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The Dad life: How to barbecue like a champion

It’s no secret that learning the ways of the barbecue is one of the keys to fully unlocking the powers of being a father. Here are some tips and tricks for a better grilling session.



It’s safe to say that while many dads are great cooks in the kitchen, far more dads fancy themselves kings of the barbecue pits. After all, many of us have memories of our dad manning the barbecue at family gatherings at chalets – and have grown up to carry on the proud tradition of serving up grilled chicken wings, hot dogs and prawns on disposable plates.

But if you aren’t quite confident of your skill with the grill – or are looking for more ways to wow your hungry audience – check out the following tips and hacks for a better barbecue.


If you want a getaway but don’t want to deal with passport renewal queues or increased airfares, why not book a villa at HomeTeamNS Bukit Batok? You’ll enjoy the use of a barbecue pit during your stay, with the added benefit of getting to shower and crash into a comfy bed right after your exhausting stint as chef for the evening.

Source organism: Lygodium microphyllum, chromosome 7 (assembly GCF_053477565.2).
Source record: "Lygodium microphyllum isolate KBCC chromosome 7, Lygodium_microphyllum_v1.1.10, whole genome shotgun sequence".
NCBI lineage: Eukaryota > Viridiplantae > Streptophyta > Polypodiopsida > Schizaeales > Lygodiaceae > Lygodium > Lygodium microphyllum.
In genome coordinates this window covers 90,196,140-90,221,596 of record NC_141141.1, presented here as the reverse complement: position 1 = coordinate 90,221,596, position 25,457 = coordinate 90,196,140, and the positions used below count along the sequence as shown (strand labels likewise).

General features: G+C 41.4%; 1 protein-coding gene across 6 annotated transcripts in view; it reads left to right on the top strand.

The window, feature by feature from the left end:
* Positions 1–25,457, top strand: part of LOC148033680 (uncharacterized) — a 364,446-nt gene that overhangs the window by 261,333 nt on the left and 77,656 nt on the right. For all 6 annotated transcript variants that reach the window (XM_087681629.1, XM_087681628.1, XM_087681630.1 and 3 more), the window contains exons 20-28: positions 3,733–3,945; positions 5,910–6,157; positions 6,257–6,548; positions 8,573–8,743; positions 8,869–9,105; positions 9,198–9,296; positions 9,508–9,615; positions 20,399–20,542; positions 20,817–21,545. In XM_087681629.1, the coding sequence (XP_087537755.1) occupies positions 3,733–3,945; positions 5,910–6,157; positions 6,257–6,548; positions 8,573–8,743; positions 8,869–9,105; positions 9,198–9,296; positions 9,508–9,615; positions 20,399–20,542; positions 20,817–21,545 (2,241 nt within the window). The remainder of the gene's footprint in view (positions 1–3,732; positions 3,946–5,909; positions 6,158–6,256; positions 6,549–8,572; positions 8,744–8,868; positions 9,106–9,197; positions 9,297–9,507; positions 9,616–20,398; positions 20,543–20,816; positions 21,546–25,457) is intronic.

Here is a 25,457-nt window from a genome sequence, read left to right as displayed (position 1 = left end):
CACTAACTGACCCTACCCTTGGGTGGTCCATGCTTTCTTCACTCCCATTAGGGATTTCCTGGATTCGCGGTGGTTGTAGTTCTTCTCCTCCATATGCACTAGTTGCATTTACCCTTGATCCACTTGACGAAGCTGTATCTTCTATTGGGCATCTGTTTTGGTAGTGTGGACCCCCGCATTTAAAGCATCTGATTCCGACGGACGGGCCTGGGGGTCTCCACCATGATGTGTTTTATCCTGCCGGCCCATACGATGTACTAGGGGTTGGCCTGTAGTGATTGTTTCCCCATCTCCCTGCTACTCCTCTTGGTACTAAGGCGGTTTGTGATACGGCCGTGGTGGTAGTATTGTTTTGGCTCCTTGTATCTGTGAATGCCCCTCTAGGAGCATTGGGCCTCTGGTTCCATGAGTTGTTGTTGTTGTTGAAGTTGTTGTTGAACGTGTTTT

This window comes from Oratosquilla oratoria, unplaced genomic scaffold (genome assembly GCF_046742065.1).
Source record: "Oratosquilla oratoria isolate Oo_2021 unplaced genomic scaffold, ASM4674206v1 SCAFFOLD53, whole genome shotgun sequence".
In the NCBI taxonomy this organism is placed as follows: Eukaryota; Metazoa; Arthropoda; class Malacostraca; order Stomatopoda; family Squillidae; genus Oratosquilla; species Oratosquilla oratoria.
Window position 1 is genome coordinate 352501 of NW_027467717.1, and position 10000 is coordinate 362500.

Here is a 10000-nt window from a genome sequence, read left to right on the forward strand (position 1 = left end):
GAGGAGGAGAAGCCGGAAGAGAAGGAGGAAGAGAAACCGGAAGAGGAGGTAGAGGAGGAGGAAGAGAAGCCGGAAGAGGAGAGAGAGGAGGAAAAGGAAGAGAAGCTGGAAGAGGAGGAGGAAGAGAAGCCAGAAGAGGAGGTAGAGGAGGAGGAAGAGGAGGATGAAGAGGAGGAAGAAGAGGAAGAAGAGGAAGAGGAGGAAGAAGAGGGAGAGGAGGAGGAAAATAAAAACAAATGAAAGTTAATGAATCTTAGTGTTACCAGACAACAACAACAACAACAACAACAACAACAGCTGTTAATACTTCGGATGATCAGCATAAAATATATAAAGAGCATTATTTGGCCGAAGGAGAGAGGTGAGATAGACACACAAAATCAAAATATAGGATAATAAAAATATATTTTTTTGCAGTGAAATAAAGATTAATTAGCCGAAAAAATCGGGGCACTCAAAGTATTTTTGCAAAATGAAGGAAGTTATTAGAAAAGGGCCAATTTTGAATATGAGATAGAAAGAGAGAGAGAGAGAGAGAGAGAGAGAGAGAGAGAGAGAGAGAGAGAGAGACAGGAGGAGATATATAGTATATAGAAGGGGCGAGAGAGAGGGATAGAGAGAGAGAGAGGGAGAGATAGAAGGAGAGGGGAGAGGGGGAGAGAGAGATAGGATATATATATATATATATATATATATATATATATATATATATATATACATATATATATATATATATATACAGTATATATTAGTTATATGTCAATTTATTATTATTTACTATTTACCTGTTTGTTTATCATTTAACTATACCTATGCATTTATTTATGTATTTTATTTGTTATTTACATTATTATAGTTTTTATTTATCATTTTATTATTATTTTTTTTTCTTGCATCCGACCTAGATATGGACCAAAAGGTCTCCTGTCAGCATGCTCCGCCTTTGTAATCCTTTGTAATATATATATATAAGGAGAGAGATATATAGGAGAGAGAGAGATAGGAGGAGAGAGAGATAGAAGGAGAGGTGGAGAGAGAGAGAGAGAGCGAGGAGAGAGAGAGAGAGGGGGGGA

For a day-only hangout, you can simply book the barbecue pits at HomeTeamNS Bukit Batok instead, or retreat to the ManCaves at HomeTeamNS Khatib where you can host family and friends in air-conditioned comfort while you whip up a feast at the outdoor barbecue patio equipped with an electric grill.

Or cool off at HomeTeamNS-JOM Balestier’s barbecue pit, which comes with five complimentary swimming pool passes when you make your booking – perfect for getting the kids out of your hair while you tend to your ribs.

Gather round your family and friends, plan out which of the HomeTeamNS Clubhouses you’d like to visit, and book your BBQ pits through our new and improved HomeTeamNS Mobile App!


Make a checklist of all the other things you need to bring so that you don’t forget the ice, cups, garbage bags or dipping sauces. Pro tip: bring along a meat thermometer so that you can easily check if food is cooked through. You don’t want your guests discovering that the chicken wings are still raw!